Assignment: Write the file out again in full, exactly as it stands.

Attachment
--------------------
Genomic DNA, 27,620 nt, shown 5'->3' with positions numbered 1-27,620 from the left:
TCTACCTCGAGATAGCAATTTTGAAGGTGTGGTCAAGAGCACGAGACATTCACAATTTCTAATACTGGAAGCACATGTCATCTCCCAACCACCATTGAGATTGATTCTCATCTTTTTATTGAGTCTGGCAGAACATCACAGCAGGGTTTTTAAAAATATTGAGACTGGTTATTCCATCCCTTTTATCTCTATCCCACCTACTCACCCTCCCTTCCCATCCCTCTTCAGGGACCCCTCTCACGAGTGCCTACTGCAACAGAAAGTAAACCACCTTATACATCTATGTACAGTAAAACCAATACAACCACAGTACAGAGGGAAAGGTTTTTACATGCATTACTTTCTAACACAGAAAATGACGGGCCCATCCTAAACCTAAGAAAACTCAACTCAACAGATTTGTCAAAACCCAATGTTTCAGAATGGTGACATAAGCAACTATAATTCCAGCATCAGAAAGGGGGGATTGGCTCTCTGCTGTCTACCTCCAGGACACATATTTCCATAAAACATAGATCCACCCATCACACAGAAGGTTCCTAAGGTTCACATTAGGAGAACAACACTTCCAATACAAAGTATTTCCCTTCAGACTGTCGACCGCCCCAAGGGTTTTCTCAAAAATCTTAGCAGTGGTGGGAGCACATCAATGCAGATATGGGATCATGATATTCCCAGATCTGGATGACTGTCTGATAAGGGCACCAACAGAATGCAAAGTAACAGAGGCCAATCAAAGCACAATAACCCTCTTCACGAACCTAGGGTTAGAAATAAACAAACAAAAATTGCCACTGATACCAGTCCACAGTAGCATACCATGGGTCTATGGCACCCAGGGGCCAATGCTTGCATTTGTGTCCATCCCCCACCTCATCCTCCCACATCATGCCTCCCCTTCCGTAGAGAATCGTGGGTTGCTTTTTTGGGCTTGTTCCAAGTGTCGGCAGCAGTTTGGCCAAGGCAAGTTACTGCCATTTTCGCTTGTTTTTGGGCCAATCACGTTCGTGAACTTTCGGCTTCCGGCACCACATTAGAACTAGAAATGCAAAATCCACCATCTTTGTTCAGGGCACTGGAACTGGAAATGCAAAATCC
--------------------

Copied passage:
Genomic DNA, 27,620 nt, shown 5'->3' with positions numbered 1-27,620 from the left:
TCTACCTCGAGATAGCAATTTTGAAGGTGTGGTCAAGAGCACGAGACATTCACAATTTCTAATACTGGAAGCACATGTCATCTCCCAACCACCATTGAGATTGATTCTCATCTTTTTATTGAGTCTGGCAGAACATCACAGCAGGGTTTTTAAAAATATTGAGACTGGTTATTCCATCCCTTTTATCTCTATCCCACCTACTCACCCTCCCTTCCCATCCCTCTTCAGGGACCCCTCTCACGAGTGCCTACTGCAACAGAAAGTAAACCACCTTATACATCTATGTACAGTAAAACCAATACAACCACAGTACAGAGGGAAAGGTTTTTACATGCATTACTTTCTAACACAGAAAATGACGGGCCCATCCTAAACCTAAGAAAACTCAACTCAACAGATTTGTCAAAACCCAATGTTTCAGAATGGTGACATAAGCAACTATAATTCCAGCATCAGAAAGGGGGGATTGGCTCTCTGCTGTCTACCTCCAGGACACATATTTCCATAAAACATAGATCCACCCATCACACAGAAGGTTCCTAAGGTTCACATTAGGAGAACAACACTTCCAATACAAAGTATTTCCCTTCAGACTGTCGACCGCCCCAAGGGTTTTCTCAAAAATCTTAGCAGTGGTGGGAGCACATCAATGCAGATATGGGATCATGATATTCCCAGATCTGGATGACTGTCTGATAAGGGCACCAACAGAATGCAAAGTAACAGAGGCCAATCAAAGCACAATAACCCTCTTCACGAACCTAGGGTTAGAAATAAACAAACAAAAATTGCCACTGATACCAGTCCACAGTAGCATACCATGGGTCTATGGCACCCAGGGGCCAATGCTTGCATTTGTGTCCATCCCCCACCTCATCCTCCCACATCATGCCTCCCCTTCCGTAGAGAATCGTGGGTTGCTTTTTTGGGCTTGTTCCAAGTGTCGGCAGCAGTTTGGCCAAGGCAAGTTACTGCCATTTTCGCTTGTTTTTGGGCCAATCACGTTCGTGAACTTTCGGCTTCCGGCACCACATTAGAACTAGAAATGCAAAATCCACCATCTTTGTTCAGGGCACTGGAACTGGAAATGCAAAATCC